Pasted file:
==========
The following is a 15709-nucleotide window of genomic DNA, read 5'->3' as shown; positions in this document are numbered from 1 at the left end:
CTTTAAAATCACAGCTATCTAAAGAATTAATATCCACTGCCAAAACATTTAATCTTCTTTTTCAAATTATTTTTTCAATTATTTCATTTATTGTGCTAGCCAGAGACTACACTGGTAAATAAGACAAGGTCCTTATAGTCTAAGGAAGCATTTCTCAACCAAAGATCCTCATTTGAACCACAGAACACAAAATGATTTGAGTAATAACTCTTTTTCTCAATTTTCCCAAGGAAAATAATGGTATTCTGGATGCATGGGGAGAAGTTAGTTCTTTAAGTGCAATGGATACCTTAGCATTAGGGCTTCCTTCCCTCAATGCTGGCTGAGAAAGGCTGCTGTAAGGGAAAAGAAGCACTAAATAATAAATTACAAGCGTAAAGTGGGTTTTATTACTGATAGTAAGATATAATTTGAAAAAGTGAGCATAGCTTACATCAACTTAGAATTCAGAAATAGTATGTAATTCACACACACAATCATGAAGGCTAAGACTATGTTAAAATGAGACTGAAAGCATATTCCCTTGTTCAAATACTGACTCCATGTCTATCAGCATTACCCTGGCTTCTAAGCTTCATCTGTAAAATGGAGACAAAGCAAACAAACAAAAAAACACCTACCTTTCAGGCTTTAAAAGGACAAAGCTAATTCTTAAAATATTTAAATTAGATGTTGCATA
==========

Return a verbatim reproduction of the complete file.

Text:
The following is a 15709-nucleotide window of genomic DNA, read 5'->3' as shown; positions in this document are numbered from 1 at the left end:
CTTTAAAATCACAGCTATCTAAAGAATTAATATCCACTGCCAAAACATTTAATCTTCTTTTTCAAATTATTTTTTCAATTATTTCATTTATTGTGCTAGCCAGAGACTACACTGGTAAATAAGACAAGGTCCTTATAGTCTAAGGAAGCATTTCTCAACCAAAGATCCTCATTTGAACCACAGAACACAAAATGATTTGAGTAATAACTCTTTTTCTCAATTTTCCCAAGGAAAATAATGGTATTCTGGATGCATGGGGAGAAGTTAGTTCTTTAAGTGCAATGGATACCTTAGCATTAGGGCTTCCTTCCCTCAATGCTGGCTGAGAAAGGCTGCTGTAAGGGAAAAGAAGCACTAAATAATAAATTACAAGCGTAAAGTGGGTTTTATTACTGATAGTAAGATATAATTTGAAAAAGTGAGCATAGCTTACATCAACTTAGAATTCAGAAATAGTATGTAATTCACACACACAATCATGAAGGCTAAGACTATGTTAAAATGAGACTGAAAGCATATTCCCTTGTTCAAATACTGACTCCATGTCTATCAGCATTACCCTGGCTTCTAAGCTTCATCTGTAAAATGGAGACAAAGCAAACAAACAAAAAAACACCTACCTTTCAGGCTTTAAAAGGACAAAGCTAATTCTTAAAATATTTAAATTAGATGTTGCATA